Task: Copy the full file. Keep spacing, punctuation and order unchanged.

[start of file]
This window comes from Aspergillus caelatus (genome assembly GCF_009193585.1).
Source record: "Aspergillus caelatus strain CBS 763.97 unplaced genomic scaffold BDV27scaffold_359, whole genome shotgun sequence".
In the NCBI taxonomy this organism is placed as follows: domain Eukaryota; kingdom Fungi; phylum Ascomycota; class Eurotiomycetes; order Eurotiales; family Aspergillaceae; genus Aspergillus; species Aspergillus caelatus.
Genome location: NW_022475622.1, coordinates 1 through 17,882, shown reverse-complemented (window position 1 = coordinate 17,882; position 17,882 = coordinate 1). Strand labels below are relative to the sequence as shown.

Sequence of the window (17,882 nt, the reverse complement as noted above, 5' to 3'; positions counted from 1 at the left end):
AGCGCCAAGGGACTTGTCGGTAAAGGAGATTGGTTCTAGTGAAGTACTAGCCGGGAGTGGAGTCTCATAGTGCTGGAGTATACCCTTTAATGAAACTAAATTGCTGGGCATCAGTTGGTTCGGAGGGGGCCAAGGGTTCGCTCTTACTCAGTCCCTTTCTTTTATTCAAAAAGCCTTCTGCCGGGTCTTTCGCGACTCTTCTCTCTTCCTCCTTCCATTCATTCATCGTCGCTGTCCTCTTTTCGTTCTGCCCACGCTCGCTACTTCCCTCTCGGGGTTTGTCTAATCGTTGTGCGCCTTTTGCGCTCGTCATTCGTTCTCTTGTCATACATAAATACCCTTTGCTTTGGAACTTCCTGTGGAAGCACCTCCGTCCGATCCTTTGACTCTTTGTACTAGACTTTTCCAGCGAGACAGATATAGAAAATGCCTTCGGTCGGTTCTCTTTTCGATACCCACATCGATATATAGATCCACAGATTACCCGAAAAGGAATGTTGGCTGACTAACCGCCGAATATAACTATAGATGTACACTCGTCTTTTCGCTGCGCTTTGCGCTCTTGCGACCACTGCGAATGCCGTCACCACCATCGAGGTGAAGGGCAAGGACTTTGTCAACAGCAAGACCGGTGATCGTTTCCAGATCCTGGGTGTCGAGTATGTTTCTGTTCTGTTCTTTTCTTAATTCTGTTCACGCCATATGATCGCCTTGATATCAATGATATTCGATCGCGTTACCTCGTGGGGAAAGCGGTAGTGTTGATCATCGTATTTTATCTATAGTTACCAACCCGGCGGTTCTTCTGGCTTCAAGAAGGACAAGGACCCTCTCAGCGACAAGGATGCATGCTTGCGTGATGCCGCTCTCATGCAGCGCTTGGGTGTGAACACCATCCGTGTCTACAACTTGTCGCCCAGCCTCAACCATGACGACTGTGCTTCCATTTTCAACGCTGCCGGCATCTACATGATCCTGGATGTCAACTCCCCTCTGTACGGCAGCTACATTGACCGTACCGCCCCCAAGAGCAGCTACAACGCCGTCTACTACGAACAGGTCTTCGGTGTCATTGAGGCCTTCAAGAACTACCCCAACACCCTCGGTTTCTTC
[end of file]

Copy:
This window comes from Aspergillus caelatus (genome assembly GCF_009193585.1).
Source record: "Aspergillus caelatus strain CBS 763.97 unplaced genomic scaffold BDV27scaffold_359, whole genome shotgun sequence".
In the NCBI taxonomy this organism is placed as follows: domain Eukaryota; kingdom Fungi; phylum Ascomycota; class Eurotiomycetes; order Eurotiales; family Aspergillaceae; genus Aspergillus; species Aspergillus caelatus.
Genome location: NW_022475622.1, coordinates 1 through 17,882, shown reverse-complemented (window position 1 = coordinate 17,882; position 17,882 = coordinate 1). Strand labels below are relative to the sequence as shown.

Sequence of the window (17,882 nt, the reverse complement as noted above, 5' to 3'; positions counted from 1 at the left end):
AGCGCCAAGGGACTTGTCGGTAAAGGAGATTGGTTCTAGTGAAGTACTAGCCGGGAGTGGAGTCTCATAGTGCTGGAGTATACCCTTTAATGAAACTAAATTGCTGGGCATCAGTTGGTTCGGAGGGGGCCAAGGGTTCGCTCTTACTCAGTCCCTTTCTTTTATTCAAAAAGCCTTCTGCCGGGTCTTTCGCGACTCTTCTCTCTTCCTCCTTCCATTCATTCATCGTCGCTGTCCTCTTTTCGTTCTGCCCACGCTCGCTACTTCCCTCTCGGGGTTTGTCTAATCGTTGTGCGCCTTTTGCGCTCGTCATTCGTTCTCTTGTCATACATAAATACCCTTTGCTTTGGAACTTCCTGTGGAAGCACCTCCGTCCGATCCTTTGACTCTTTGTACTAGACTTTTCCAGCGAGACAGATATAGAAAATGCCTTCGGTCGGTTCTCTTTTCGATACCCACATCGATATATAGATCCACAGATTACCCGAAAAGGAATGTTGGCTGACTAACCGCCGAATATAACTATAGATGTACACTCGTCTTTTCGCTGCGCTTTGCGCTCTTGCGACCACTGCGAATGCCGTCACCACCATCGAGGTGAAGGGCAAGGACTTTGTCAACAGCAAGACCGGTGATCGTTTCCAGATCCTGGGTGTCGAGTATGTTTCTGTTCTGTTCTTTTCTTAATTCTGTTCACGCCATATGATCGCCTTGATATCAATGATATTCGATCGCGTTACCTCGTGGGGAAAGCGGTAGTGTTGATCATCGTATTTTATCTATAGTTACCAACCCGGCGGTTCTTCTGGCTTCAAGAAGGACAAGGACCCTCTCAGCGACAAGGATGCATGCTTGCGTGATGCCGCTCTCATGCAGCGCTTGGGTGTGAACACCATCCGTGTCTACAACTTGTCGCCCAGCCTCAACCATGACGACTGTGCTTCCATTTTCAACGCTGCCGGCATCTACATGATCCTGGATGTCAACTCCCCTCTGTACGGCAGCTACATTGACCGTACCGCCCCCAAGAGCAGCTACAACGCCGTCTACTACGAACAGGTCTTCGGTGTCATTGAGGCCTTCAAGAACTACCCCAACACCCTCGGTTTCTTC